Grundfos UPS 15-50 130 Pump

Discussion in 'Plumbing and Central Heating' started by CSutton, 31 Dec 2020.

  1. CSutton

    CSutton

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    Hi all,

    I have a Grundfos pump which seems to be struggling to start on its own. Yesterday I noticed the house wasn’t heating up very quickly and as I had the same issue about a year ago, went straight to the pump. I opened the valve and the spinner wasn’t spinning. Whilst calling for heat, I used my screwdriver to turn the spinner either way and it still didn’t start spinning. After some time I realised I needed to push the spinner into the pump for it to start catching to then start spinning?! Eventually after a few attempts, it maintained spinning and seemed to be operating (at least to some degree). This morning after the heating was off overnight, the same issue has happened. Do I need a new pump or is there a part I can replace to save cost? Thanks in advance. Chris
     
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  3. Harry Bloomfield

    Harry Bloomfield

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    The start capacitor has probably failed. Time for a new pump.
     
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  4. CBW

    CBW

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    Are the capacitor’s not replaceable?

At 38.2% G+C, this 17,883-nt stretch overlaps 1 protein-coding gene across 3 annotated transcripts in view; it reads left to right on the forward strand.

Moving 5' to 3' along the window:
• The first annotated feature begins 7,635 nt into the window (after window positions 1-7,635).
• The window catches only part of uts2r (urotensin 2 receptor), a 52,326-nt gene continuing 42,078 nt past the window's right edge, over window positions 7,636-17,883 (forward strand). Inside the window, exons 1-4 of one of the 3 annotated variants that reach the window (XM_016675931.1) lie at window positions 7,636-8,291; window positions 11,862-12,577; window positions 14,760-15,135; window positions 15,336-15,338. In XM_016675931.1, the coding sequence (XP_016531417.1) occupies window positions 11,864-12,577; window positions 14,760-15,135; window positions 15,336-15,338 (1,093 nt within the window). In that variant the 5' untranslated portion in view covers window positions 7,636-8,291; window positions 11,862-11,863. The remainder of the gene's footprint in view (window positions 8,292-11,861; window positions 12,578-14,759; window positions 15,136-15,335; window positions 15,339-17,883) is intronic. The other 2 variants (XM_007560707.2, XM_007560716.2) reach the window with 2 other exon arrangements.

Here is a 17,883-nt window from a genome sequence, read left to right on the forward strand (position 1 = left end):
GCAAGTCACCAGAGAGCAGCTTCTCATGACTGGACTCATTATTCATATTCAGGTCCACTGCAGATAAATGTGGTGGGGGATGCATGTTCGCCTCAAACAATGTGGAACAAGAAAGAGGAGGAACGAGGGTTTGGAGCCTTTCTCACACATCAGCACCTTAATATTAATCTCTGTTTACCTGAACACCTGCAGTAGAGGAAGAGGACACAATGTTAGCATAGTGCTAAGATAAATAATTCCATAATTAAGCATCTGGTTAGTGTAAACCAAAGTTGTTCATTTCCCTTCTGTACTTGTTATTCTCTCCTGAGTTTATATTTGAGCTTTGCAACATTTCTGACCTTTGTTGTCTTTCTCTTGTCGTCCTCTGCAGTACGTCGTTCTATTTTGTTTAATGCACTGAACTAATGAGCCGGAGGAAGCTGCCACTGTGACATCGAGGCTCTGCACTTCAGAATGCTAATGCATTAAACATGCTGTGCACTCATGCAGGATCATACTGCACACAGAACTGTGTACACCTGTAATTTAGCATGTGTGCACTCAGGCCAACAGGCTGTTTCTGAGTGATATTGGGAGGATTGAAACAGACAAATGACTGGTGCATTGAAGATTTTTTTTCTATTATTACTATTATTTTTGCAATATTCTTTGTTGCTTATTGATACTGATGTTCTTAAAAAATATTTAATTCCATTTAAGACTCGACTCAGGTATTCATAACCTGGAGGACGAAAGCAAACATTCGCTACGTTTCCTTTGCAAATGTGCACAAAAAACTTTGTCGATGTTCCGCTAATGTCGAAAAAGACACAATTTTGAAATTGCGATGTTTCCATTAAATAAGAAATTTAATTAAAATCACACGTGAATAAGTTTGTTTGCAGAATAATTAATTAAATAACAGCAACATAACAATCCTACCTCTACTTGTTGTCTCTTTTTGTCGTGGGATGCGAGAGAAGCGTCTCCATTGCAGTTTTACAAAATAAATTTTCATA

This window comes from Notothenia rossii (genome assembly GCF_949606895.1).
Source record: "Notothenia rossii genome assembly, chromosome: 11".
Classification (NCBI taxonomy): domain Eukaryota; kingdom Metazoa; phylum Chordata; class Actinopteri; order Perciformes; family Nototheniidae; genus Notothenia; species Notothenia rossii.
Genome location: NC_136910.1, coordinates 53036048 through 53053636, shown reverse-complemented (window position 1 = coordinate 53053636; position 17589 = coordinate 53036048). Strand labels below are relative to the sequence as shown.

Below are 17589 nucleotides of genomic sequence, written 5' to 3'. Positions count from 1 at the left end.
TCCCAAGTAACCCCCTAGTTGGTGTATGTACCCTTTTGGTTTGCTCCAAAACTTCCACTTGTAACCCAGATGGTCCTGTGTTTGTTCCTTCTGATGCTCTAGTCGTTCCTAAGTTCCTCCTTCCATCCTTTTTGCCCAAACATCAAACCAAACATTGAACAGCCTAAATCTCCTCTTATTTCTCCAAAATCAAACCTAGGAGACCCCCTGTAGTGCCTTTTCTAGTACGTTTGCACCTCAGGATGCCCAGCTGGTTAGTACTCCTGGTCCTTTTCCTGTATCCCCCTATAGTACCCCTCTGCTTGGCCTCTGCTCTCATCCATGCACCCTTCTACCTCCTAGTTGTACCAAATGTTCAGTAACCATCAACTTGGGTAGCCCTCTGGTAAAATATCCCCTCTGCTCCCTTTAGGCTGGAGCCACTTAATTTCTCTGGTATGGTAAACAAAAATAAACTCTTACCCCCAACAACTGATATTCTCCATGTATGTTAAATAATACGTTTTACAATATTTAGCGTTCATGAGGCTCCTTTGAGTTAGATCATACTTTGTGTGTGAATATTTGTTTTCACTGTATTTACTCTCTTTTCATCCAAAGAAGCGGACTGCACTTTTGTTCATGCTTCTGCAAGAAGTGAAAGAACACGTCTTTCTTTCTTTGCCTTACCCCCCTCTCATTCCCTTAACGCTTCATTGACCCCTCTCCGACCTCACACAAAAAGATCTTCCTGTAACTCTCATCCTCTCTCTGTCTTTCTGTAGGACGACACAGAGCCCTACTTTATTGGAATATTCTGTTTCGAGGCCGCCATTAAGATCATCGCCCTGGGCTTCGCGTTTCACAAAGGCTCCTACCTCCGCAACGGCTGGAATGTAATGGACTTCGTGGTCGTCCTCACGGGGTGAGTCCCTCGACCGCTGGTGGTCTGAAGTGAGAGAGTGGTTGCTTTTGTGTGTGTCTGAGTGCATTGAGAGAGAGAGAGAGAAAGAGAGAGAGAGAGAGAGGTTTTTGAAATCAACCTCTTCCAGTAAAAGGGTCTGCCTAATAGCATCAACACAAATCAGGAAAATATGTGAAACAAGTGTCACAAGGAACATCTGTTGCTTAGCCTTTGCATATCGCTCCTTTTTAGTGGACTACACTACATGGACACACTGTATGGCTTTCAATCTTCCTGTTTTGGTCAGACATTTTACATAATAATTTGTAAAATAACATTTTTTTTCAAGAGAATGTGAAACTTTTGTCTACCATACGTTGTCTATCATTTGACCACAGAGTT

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  5. CSutton

    CSutton

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    I thought I heard they were in a You Tube video last night from an online website...
     
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  6. CSutton

    CSutton

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    Update, I’ve just had to kick start it again and the heating hasn’t been off!
     

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  7. CBW

    CBW

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    Until the next call for heat
     
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  8. CSutton

    CSutton

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    It’s not not been calling for heat which isn’t good...

    Suspect may be a new pump...if so what shall I replace with?
     
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  10. oldbuffer

    oldbuffer

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    1. The start capacitors are replaceable. They are about 7 or 8 microfarads, but MUST be mains AC rated. Not electrolytics.
    2. However, it sounds a more mechanical fault if you have to push on the spindle to get it to start. I'd replace the whole pump.
     
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  11. oilhead

    oilhead

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    ...... and maybe get the system cleaned. That may be more obvious when you have removed the old pump and can inspect the volute. THese circulators use the system water for lubrication and cooling and any crud can jam the rotor in the stator.
     
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  12. CSutton

    CSutton

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    The system was flushed and cleaned about 2 year’s ago. All rads are new as renovated the house. Which replacement am I getting where I can swap myself please? I’m in a 5 bed house. Thanks, Chris
     
  13. oldbuffer

    oldbuffer

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    1. I'd suggest a Grundfos UPS3 15-50/65.
    2. You will need to:
    2a. Turn off the boiler and make sure there is no power to the pump. If necessary, turn off the main switch in the consumer unit.
    2b. Make a not of which direct the pump is pumping by checking the arrow moulded onto the main body of the pump.